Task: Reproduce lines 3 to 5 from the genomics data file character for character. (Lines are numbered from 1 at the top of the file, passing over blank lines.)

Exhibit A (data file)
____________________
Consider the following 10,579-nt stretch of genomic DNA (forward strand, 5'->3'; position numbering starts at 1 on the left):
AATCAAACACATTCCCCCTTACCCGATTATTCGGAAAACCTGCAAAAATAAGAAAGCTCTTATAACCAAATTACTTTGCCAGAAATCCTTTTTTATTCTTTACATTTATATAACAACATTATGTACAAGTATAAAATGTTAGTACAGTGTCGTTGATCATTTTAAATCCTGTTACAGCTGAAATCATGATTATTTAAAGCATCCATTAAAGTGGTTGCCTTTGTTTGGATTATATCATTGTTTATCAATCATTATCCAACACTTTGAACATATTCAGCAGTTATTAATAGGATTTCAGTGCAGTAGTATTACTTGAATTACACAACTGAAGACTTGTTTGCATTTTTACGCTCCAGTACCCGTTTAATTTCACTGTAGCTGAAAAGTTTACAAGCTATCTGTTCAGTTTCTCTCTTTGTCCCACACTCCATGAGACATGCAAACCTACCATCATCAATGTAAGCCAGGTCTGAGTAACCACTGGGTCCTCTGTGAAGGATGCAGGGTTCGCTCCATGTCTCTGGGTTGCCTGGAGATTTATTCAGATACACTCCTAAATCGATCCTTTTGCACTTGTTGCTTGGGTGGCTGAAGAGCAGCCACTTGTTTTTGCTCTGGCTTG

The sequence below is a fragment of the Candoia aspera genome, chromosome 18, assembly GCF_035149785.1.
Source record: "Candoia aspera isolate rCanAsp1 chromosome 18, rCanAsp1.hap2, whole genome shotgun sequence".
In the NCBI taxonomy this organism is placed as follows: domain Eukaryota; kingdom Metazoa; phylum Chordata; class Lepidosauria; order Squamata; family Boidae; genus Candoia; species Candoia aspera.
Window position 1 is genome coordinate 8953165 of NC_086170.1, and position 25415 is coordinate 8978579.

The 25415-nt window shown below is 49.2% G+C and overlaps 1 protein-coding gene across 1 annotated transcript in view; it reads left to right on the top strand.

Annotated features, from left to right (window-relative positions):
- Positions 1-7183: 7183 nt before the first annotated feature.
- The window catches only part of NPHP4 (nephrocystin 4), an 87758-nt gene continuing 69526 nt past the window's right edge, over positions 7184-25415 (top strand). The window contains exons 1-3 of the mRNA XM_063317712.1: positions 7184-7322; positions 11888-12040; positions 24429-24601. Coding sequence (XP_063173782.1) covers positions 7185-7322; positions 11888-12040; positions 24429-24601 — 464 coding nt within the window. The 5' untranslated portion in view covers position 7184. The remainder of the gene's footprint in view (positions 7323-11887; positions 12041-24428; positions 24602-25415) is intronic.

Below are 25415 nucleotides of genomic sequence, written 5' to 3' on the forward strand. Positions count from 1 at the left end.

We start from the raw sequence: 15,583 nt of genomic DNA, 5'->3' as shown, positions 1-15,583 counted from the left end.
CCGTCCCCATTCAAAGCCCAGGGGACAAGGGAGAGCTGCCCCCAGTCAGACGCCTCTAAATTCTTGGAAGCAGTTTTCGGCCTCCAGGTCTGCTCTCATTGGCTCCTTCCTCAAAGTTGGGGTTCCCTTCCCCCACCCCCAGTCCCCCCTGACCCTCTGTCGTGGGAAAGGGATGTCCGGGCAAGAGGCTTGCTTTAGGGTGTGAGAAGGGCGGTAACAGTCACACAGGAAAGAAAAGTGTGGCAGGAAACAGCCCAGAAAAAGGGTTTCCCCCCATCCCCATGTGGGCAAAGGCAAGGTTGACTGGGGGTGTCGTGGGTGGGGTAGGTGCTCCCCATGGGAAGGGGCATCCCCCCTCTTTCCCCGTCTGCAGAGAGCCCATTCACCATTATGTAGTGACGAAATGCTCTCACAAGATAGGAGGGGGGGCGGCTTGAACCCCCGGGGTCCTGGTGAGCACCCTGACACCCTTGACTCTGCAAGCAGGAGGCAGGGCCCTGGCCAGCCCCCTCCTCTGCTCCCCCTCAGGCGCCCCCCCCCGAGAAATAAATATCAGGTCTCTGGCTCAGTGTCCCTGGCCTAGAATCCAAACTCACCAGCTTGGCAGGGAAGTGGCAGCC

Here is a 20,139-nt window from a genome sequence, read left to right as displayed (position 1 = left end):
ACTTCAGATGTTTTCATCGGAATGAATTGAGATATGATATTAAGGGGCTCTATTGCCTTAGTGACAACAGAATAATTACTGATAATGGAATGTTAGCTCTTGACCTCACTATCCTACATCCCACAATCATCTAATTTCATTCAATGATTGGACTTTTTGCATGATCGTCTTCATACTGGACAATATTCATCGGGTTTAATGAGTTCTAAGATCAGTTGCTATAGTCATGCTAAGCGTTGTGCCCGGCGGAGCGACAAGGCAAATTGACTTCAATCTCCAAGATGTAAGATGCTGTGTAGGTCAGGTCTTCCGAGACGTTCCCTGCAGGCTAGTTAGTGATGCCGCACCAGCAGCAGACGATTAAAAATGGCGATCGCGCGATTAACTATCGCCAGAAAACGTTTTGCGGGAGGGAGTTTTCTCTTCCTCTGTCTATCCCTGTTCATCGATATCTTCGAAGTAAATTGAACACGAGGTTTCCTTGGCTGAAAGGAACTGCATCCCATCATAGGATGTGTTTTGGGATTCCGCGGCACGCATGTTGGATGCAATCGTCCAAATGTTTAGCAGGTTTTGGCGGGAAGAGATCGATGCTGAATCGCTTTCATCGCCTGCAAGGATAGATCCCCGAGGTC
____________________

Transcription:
The sequence below is a fragment of the Candoia aspera genome, chromosome 18, assembly GCF_035149785.1.
Source record: "Candoia aspera isolate rCanAsp1 chromosome 18, rCanAsp1.hap2, whole genome shotgun sequence".
In the NCBI taxonomy this organism is placed as follows: domain Eukaryota; kingdom Metazoa; phylum Chordata; class Lepidosauria; order Squamata; family Boidae; genus Candoia; species Candoia aspera.